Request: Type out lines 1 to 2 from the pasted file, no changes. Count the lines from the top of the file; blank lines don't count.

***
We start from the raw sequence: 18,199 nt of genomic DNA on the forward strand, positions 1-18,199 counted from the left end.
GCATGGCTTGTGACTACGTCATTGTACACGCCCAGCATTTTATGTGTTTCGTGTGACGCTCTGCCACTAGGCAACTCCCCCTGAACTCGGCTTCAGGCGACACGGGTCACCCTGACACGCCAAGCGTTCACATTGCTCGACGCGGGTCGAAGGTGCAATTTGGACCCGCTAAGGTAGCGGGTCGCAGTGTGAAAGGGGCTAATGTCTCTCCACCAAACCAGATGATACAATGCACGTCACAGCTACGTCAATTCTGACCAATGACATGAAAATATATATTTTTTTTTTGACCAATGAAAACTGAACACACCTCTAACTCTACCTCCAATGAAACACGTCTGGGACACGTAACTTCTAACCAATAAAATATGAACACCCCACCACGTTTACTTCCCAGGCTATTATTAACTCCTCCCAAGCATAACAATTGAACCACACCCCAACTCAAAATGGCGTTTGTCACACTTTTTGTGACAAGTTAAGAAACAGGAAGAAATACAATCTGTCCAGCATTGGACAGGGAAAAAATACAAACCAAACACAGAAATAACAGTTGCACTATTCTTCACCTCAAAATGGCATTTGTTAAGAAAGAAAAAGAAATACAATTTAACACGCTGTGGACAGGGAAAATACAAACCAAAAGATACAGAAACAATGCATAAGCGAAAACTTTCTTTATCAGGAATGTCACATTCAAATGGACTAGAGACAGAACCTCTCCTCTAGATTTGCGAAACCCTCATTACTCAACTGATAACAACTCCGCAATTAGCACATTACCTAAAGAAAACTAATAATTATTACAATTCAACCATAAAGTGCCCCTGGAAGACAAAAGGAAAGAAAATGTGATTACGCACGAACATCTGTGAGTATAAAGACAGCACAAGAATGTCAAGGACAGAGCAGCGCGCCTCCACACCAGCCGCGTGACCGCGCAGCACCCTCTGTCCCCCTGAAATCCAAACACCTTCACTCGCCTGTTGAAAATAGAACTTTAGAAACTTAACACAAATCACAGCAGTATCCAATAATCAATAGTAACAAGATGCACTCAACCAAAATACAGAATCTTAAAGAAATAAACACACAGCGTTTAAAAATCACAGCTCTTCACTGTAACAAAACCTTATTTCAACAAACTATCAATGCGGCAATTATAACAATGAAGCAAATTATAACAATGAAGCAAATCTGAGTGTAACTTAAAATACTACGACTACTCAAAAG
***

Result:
We start from the raw sequence: 18,199 nt of genomic DNA on the forward strand, positions 1-18,199 counted from the left end.
GCATGGCTTGTGACTACGTCATTGTACACGCCCAGCATTTTATGTGTTTCGTGTGACGCTCTGCCACTAGGCAACTCCCCCTGAACTCGGCTTCAGGCGACACGGGTCACCCTGACACGCCAAGCGTTCACATTGCTCGACGCGGGTCGAAGGTGCAATTTGGACCCGCTAAGGTAGCGGGTCGCAGTGTGAAAGGGGCTAATGTCTCTCCACCAAACCAGATGATACAATGCACGTCACAGCTACGTCAATTCTGACCAATGACATGAAAATATATATTTTTTTTTTGACCAATGAAAACTGAACACACCTCTAACTCTACCTCCAATGAAACACGTCTGGGACACGTAACTTCTAACCAATAAAATATGAACACCCCACCACGTTTACTTCCCAGGCTATTATTAACTCCTCCCAAGCATAACAATTGAACCACACCCCAACTCAAAATGGCGTTTGTCACACTTTTTGTGACAAGTTAAGAAACAGGAAGAAATACAATCTGTCCAGCATTGGACAGGGAAAAAATACAAACCAAACACAGAAATAACAGTTGCACTATTCTTCACCTCAAAATGGCATTTGTTAAGAAAGAAAAAGAAATACAATTTAACACGCTGTGGACAGGGAAAATACAAACCAAAAGATACAGAAACAATGCATAAGCGAAAACTTTCTTTATCAGGAATGTCACATTCAAATGGACTAGAGACAGAACCTCTCCTCTAGATTTGCGAAACCCTCATTACTCAACTGATAACAACTCCGCAATTAGCACATTACCTAAAGAAAACTAATAATTATTACAATTCAACCATAAAGTGCCCCTGGAAGACAAAAGGAAAGAAAATGTGATTACGCACGAACATCTGTGAGTATAAAGACAGCACAAGAATGTCAAGGACAGAGCAGCGCGCCTCCACACCAGCCGCGTGACCGCGCAGCACCCTCTGTCCCCCTGAAATCCAAACACCTTCACTCGCCTGTTGAAAATAGAACTTTAGAAACTTAACACAAATCACAGCAGTATCCAATAATCAATAGTAACAAGATGCACTCAACCAAAATACAGAATCTTAAAGAAATAAACACACAGCGTTTAAAAATCACAGCTCTTCACTGTAACAAAACCTTATTTCAACAAACTATCAATGCGGCAATTATAACAATGAAGCAAATTATAACAATGAAGCAAATCTGAGTGTAACTTAAAATACTACGACTACTCAAAAG